Ohio Edison Agrees to Repower Plant with Renewable Biomass Fuel by 2012

Ohio Edison Company, a subsidiary of FirstEnergy Corp., has agreed in a consent decree to repower one of its coal-fired power plants using primarily renewable biomass fuels, the Justice Department and U.S. Environmental Protection Agency announced. In the agreement, filed in federal court in Columbus, Ohio, and joined by the states of New York, New Jersey, and Connecticut, Ohio Edison will repower the R.E. Burger Units 4 and 5 near Shadyside, Ohio, with biomass fuel. The consent decree modifies a 2005 consent decree requiring Ohio Edison to reduce emissions of sulfur dioxide (SO2) and nitrogen oxide (NOx) at several of its coal-fired plants.

DOJ says the modified consent decree will substantially reduce emissions of SO2 and NOx from Burger's current levels and also reduce carbon dioxide (CO2) emissions from current levels by more than 1.3 million tons a year. Burger will be the largest coal-fired electric utility plant in the country to repower with renewable biomass fuels and the first such plant at which greenhouse gas emissions will be reduced under a Clean Air Act consent decree.

The original 2005 consent decree resolved a lawsuit filed in 1999 under the New Source Review provisions of the Clean Air Act regarding Ohio Edison's W. H. Sammis plant and required that the company reduce SO2 emissions not only at Sammis but also at several of its smaller plants, including Burger. That agreement gave Ohio Edison three options to reduce Burger’s SO2 emissions: shut down the plant, install a scrubber, or repower with natural gas. Under the modified agreement, Ohio Edison will repower Burger beginning in 2012 with mostly biomass fuels, co-firing with not more than 20 percent low sulfur coal, including natural wood from waste tree trimmings and dedicated sustainable nurseries, agricultural crops, grasses, and vegetation waste or products.

Following a year of initial operation and optimization, the Burger plant will be subject to enforceable emissions rates for SO2, NOx and particulate matter (PM). Reductions from current levels of SO2 emissions are expected to be as much as 14,000 tons a year; for NOx, as much as 1300 tons a year; and for PM, as much as 700 tons a year.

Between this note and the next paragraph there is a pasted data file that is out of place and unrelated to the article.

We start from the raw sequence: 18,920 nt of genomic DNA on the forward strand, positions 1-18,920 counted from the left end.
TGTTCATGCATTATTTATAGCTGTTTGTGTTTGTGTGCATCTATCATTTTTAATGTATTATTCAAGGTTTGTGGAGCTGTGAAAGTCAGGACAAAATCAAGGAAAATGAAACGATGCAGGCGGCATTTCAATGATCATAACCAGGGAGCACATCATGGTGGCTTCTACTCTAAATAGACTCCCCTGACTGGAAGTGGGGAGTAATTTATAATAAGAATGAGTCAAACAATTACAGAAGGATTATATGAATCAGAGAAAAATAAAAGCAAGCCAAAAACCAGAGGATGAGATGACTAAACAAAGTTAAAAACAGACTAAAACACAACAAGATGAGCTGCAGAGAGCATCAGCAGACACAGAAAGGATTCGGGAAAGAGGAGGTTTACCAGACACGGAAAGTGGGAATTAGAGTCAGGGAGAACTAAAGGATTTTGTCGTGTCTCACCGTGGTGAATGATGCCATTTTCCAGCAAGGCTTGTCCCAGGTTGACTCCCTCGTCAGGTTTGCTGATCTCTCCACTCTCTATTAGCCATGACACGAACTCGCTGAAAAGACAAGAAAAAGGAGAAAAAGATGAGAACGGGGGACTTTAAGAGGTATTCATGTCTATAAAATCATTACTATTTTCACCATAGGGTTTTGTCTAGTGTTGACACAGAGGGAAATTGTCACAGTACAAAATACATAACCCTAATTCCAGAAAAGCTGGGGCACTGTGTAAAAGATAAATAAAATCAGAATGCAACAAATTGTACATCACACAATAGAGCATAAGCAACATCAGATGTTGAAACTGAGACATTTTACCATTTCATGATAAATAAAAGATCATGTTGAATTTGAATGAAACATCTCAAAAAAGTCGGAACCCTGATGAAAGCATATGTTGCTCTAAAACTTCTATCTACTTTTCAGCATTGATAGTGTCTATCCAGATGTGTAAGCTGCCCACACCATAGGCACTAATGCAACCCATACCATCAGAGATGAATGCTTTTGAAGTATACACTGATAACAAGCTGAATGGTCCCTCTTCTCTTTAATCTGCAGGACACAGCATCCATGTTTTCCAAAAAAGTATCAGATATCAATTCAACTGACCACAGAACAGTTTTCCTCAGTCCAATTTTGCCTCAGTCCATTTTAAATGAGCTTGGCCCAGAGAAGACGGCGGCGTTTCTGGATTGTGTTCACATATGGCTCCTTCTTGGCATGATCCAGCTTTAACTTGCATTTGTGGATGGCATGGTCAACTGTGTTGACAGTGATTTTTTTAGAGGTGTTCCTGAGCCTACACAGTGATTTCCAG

DOJ says that as a result of this agreement, conversion to biomass fuel combustion is expected to approach "carbon neutrality," meaning that CO2 emissions released by burning biomass fuel will be offset by the amount of CO2 absorbed from the atmosphere by the wood and vegetation grown to produce the fuel. After offset, Burger is expected to emit approximately 400,000 tons of CO2 emissions a year, based on 20 percent coal co-firing, versus more than 1.7 million tons from coal-fired combustion prior to repowering with biomass fuel.

The adverse effects on the environment of CO2 emissions, particularly from coal-fired power plants, are well-documented. Last April, EPA issued the "Proposed Endangerment and Cause or Contribute Findings for Greenhouse Gases under the Clean Air Act," which identified the dangers of the current and projected concentrations of the six key greenhouse gases, the most significant being carbon dioxide. EPA adds that sulfur dioxides, nitrogen oxides, and particulate matter cause severe respiratory problems and contribute to childhood asthma, and also they are significant contributors to acid rain, smog, and haze, which impair visibility in national parks.

The consent decree, lodged in the U.S. District Court for the Southern District of Ohio, is subject to a 30-day public comment period and approval by the federal court. A copy of the consent decree is available on the DOJ Web site at www.usdoj.gov/enrd/Consent_Decrees.html.

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